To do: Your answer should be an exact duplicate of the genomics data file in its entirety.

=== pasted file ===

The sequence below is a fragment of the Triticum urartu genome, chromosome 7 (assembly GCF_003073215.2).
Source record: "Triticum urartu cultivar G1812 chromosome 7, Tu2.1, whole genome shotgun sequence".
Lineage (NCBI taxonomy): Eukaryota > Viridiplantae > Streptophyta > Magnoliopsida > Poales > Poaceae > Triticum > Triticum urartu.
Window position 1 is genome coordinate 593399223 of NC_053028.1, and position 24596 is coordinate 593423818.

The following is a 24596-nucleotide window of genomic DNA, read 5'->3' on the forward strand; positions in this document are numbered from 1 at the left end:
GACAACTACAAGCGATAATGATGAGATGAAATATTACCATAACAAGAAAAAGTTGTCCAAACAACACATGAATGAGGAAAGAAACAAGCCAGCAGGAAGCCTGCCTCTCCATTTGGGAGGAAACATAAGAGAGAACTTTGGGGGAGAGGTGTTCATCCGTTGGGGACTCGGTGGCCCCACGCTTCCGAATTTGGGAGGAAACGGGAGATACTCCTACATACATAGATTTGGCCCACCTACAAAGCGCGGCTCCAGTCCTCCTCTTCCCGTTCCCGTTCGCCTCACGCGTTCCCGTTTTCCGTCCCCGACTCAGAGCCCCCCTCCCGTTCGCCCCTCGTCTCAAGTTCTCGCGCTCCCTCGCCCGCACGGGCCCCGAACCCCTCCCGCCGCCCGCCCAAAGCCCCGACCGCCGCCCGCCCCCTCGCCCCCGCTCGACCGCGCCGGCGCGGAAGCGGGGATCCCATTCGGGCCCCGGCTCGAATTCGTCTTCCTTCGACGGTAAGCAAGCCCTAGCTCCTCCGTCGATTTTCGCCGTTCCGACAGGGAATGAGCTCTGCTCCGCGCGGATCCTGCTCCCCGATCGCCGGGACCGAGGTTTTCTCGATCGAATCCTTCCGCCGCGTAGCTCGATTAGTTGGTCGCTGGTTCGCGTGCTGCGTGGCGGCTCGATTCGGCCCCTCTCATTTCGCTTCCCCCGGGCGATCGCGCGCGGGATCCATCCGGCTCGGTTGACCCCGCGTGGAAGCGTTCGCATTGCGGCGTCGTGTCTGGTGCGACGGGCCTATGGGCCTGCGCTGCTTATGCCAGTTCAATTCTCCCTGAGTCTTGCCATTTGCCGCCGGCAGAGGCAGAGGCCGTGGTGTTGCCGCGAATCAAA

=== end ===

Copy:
The sequence below is a fragment of the Triticum urartu genome, chromosome 7 (assembly GCF_003073215.2).
Source record: "Triticum urartu cultivar G1812 chromosome 7, Tu2.1, whole genome shotgun sequence".
Lineage (NCBI taxonomy): Eukaryota > Viridiplantae > Streptophyta > Magnoliopsida > Poales > Poaceae > Triticum > Triticum urartu.
Window position 1 is genome coordinate 593399223 of NC_053028.1, and position 24596 is coordinate 593423818.

The following is a 24596-nucleotide window of genomic DNA, read 5'->3' on the forward strand; positions in this document are numbered from 1 at the left end:
GACAACTACAAGCGATAATGATGAGATGAAATATTACCATAACAAGAAAAAGTTGTCCAAACAACACATGAATGAGGAAAGAAACAAGCCAGCAGGAAGCCTGCCTCTCCATTTGGGAGGAAACATAAGAGAGAACTTTGGGGGAGAGGTGTTCATCCGTTGGGGACTCGGTGGCCCCACGCTTCCGAATTTGGGAGGAAACGGGAGATACTCCTACATACATAGATTTGGCCCACCTACAAAGCGCGGCTCCAGTCCTCCTCTTCCCGTTCCCGTTCGCCTCACGCGTTCCCGTTTTCCGTCCCCGACTCAGAGCCCCCCTCCCGTTCGCCCCTCGTCTCAAGTTCTCGCGCTCCCTCGCCCGCACGGGCCCCGAACCCCTCCCGCCGCCCGCCCAAAGCCCCGACCGCCGCCCGCCCCCTCGCCCCCGCTCGACCGCGCCGGCGCGGAAGCGGGGATCCCATTCGGGCCCCGGCTCGAATTCGTCTTCCTTCGACGGTAAGCAAGCCCTAGCTCCTCCGTCGATTTTCGCCGTTCCGACAGGGAATGAGCTCTGCTCCGCGCGGATCCTGCTCCCCGATCGCCGGGACCGAGGTTTTCTCGATCGAATCCTTCCGCCGCGTAGCTCGATTAGTTGGTCGCTGGTTCGCGTGCTGCGTGGCGGCTCGATTCGGCCCCTCTCATTTCGCTTCCCCCGGGCGATCGCGCGCGGGATCCATCCGGCTCGGTTGACCCCGCGTGGAAGCGTTCGCATTGCGGCGTCGTGTCTGGTGCGACGGGCCTATGGGCCTGCGCTGCTTATGCCAGTTCAATTCTCCCTGAGTCTTGCCATTTGCCGCCGGCAGAGGCAGAGGCCGTGGTGTTGCCGCGAATCAAA